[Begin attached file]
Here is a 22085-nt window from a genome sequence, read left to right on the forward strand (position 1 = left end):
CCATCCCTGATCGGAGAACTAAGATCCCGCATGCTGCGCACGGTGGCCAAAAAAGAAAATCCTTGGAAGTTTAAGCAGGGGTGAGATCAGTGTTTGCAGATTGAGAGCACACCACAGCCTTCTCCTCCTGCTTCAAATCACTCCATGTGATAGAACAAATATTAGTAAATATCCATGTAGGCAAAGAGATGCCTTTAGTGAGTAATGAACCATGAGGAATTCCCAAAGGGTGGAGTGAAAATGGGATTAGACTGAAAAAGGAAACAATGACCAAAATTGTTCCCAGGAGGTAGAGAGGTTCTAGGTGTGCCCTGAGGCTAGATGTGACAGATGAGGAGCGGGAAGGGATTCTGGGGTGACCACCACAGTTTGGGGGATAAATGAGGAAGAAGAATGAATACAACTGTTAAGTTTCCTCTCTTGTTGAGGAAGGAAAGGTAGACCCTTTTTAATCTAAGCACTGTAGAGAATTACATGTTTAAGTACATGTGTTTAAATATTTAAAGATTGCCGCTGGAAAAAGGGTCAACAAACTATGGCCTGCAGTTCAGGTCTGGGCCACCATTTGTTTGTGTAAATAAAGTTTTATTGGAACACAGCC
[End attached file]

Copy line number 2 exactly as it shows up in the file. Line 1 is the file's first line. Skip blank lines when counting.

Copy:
CCATCCCTGATCGGAGAACTAAGATCCCGCATGCTGCGCACGGTGGCCAAAAAAGAAAATCCTTGGAAGTTTAAGCAGGGGTGAGATCAGTGTTTGCAGATTGAGAGCACACCACAGCCTTCTCCTCCTGCTTCAAATCACTCCATGTGATAGAACAAATATTAGTAAATATCCATGTAGGCAAAGAGATGCCTTTAGTGAGTAATGAACCATGAGGAATTCCCAAAGGGTGGAGTGAAAATGGGATTAGACTGAAAAAGGAAACAATGACCAAAATTGTTCCCAGGAGGTAGAGAGGTTCTAGGTGTGCCCTGAGGCTAGATGTGACAGATGAGGAGCGGGAAGGGATTCTGGGGTGACCACCACAGTTTGGGGGATAAATGAGGAAGAAGAATGAATACAACTGTTAAGTTTCCTCTCTTGTTGAGGAAGGAAAGGTAGACCCTTTTTAATCTAAGCACTGTAGAGAATTACATGTTTAAGTACATGTGTTTAAATATTTAAAGATTGCCGCTGGAAAAAGGGTCAACAAACTATGGCCTGCAGTTCAGGTCTGGGCCACCATTTGTTTGTGTAAATAAAGTTTTATTGGAACACAGCC